Irony And Paradox

I love looking at life, nature, and reality through different lenses from time to time.  If you pick an idea, a “meta-concept,” to look through, you can be amazed at the colors it brings out all around you.  For example, irony and paradox are good meta-concepts.  David Wright, a Fellow at the CIRCE Institute, spoke on these ideas this past February at the (St. John) Climacus Conference in Louisville, KY.  Here’s an excerpt from his opening remarks.

“Paradox just may be the key to reality.  And that, of course, is itself a paradox.  Let me define a couple of terms here.  A paradox is an apparent contradiction – but when looked at or experienced more closely, we see that it’s not a contradiction.  Irony is a discrepancy.  Irony is when words say one thing but mean another, when the audience knows more than the character knows.  The paradox is God; the irony is us.  Paradox contains no discrepancy; irony does.  But notice how close the two of them are together.  They seem to be separated by the thinest line, yet at the same time they’re two worlds apart.  For example, irony is everywhere around us.  We seem to create it, then live in it — but then avoid it or deny it or doubt it.

For example, the more conscious we become of our consumption, which we have in the last thirty years or so, the more we have consumed.  The more money we make, the more we spend, actually making our finances less stable.  The more available time, the more wasted time.  The more we hold on to things, the less we retain.  The more ‘me’ we do, … the less of ‘me’ that we get.  The more we feed the body and its passions, the less pleasure and fulfillment we receive from the body.  Over-stimulate the senses, and they sense less.  The more we judge, the more we condemn ourselves.  What lies just over that thin line of love that we have for our spouses or friends?  What lies just next to that line?  Anger and hatred.  The more knowledge we gain, of course, the less wise we become often times.  The more we know, the bigger the ego becomes.  … The fact that all scripture and the Law hangs on two simple commandments – to love God and to love others as yourself – is the apex of irony.  It’s a paradox that all we need to do is love, and that’s the last thing that we need to do.  And finally for these examples, it’s paradoxical that we come to know God more deeply when we suffer, when we have trails.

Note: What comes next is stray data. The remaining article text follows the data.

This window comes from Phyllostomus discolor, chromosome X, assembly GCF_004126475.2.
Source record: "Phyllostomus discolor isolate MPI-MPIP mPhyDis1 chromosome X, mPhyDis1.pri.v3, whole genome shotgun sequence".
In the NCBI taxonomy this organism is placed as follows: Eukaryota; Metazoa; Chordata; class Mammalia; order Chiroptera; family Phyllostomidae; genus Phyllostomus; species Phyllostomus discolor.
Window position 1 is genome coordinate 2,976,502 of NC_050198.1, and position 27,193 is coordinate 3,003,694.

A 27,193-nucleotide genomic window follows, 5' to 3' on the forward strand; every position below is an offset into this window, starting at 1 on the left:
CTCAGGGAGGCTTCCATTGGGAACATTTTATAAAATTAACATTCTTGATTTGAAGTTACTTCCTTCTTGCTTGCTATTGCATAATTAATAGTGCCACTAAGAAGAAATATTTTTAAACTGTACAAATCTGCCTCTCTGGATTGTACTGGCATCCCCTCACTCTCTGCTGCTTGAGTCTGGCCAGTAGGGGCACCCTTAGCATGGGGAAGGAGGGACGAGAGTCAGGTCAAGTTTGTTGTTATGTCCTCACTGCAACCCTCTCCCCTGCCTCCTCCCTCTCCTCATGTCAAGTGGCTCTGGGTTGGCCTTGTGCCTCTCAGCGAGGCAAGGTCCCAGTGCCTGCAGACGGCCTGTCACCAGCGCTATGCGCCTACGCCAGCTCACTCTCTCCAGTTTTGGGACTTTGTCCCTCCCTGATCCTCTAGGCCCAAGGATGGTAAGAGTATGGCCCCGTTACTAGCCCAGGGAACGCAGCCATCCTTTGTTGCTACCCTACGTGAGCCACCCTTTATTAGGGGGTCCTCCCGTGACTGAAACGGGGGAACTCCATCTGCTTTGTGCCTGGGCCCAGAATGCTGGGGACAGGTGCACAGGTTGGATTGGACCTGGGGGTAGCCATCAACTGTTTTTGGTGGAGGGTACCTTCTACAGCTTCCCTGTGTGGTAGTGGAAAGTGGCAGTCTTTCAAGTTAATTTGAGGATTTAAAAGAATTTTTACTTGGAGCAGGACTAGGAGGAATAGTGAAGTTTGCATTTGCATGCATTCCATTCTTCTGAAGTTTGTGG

In the words of St. John [Climacus], ‘There is only one false turning: self-direction. And if that is avoided, even in matters seemingly good, spiritual, and pleasing to God, then straightaway one has reached the journey’s end.  For the fact is that obedience is self-mistrust, up to one’s dying day in every matter – even the good.’  Is that paradoxical irony or what?  … So my calling then this morning was simply to call this conference out to recognize it for its ironic potential.  So if you see any of these speakers but miss the truth, then we’ve created irony.  If this is about the good life, the enlightened life, then it will be long forgotten and turn into nothing.  And if we leave here and cannot love, then we have failed.  What would St. John think of this conference if he were here physically today?  I think he may say something to this effect: … ‘If it has dispelled irony and embraced paradox, then it is good.  For you see, the remembrance of death is what brings life.  It is a polarity without duality, the resolution of all contraries.  It is where we meet God, unknowable in his essence, knowable in his energies.’ “

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